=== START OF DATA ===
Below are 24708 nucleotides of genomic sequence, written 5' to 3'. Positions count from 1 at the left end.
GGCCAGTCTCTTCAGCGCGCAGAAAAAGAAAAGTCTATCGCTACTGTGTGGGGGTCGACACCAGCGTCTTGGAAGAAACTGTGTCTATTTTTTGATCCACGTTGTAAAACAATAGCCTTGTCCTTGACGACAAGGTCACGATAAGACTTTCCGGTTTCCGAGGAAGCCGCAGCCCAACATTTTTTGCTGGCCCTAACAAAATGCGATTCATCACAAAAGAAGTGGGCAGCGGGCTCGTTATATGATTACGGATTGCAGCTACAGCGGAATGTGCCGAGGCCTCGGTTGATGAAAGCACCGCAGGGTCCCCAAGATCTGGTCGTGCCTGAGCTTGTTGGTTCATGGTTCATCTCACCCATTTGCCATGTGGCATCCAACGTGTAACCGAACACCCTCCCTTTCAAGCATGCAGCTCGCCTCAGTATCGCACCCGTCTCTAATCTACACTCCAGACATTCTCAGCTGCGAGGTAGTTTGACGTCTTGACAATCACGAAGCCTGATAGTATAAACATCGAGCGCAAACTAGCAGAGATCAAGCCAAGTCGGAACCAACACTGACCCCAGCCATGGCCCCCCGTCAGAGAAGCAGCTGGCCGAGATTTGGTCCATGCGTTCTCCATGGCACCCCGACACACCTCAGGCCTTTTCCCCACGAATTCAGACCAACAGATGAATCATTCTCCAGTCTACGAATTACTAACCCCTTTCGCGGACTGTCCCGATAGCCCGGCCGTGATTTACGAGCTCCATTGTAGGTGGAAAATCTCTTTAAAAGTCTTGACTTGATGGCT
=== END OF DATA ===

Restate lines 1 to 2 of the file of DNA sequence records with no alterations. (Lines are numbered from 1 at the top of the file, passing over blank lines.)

Below are 24708 nucleotides of genomic sequence, written 5' to 3'. Positions count from 1 at the left end.
GGCCAGTCTCTTCAGCGCGCAGAAAAAGAAAAGTCTATCGCTACTGTGTGGGGGTCGACACCAGCGTCTTGGAAGAAACTGTGTCTATTTTTTGATCCACGTTGTAAAACAATAGCCTTGTCCTTGACGACAAGGTCACGATAAGACTTTCCGGTTTCCGAGGAAGCCGCAGCCCAACATTTTTTGCTGGCCCTAACAAAATGCGATTCATCACAAAAGAAGTGGGCAGCGGGCTCGTTATATGATTACGGATTGCAGCTACAGCGGAATGTGCCGAGGCCTCGGTTGATGAAAGCACCGCAGGGTCCCCAAGATCTGGTCGTGCCTGAGCTTGTTGGTTCATGGTTCATCTCACCCATTTGCCATGTGGCATCCAACGTGTAACCGAACACCCTCCCTTTCAAGCATGCAGCTCGCCTCAGTATCGCACCCGTCTCTAATCTACACTCCAGACATTCTCAGCTGCGAGGTAGTTTGACGTCTTGACAATCACGAAGCCTGATAGTATAAACATCGAGCGCAAACTAGCAGAGATCAAGCCAAGTCGGAACCAACACTGACCCCAGCCATGGCCCCCCGTCAGAGAAGCAGCTGGCCGAGATTTGGTCCATGCGTTCTCCATGGCACCCCGACACACCTCAGGCCTTTTCCCCACGAATTCAGACCAACAGATGAATCATTCTCCAGTCTACGAATTACTAACCCCTTTCGCGGACTGTCCCGATAGCCCGGCCGTGATTTACGAGCTCCATTGTAGGTGGAAAATCTCTTTAAAAGTCTTGACTTGATGGCT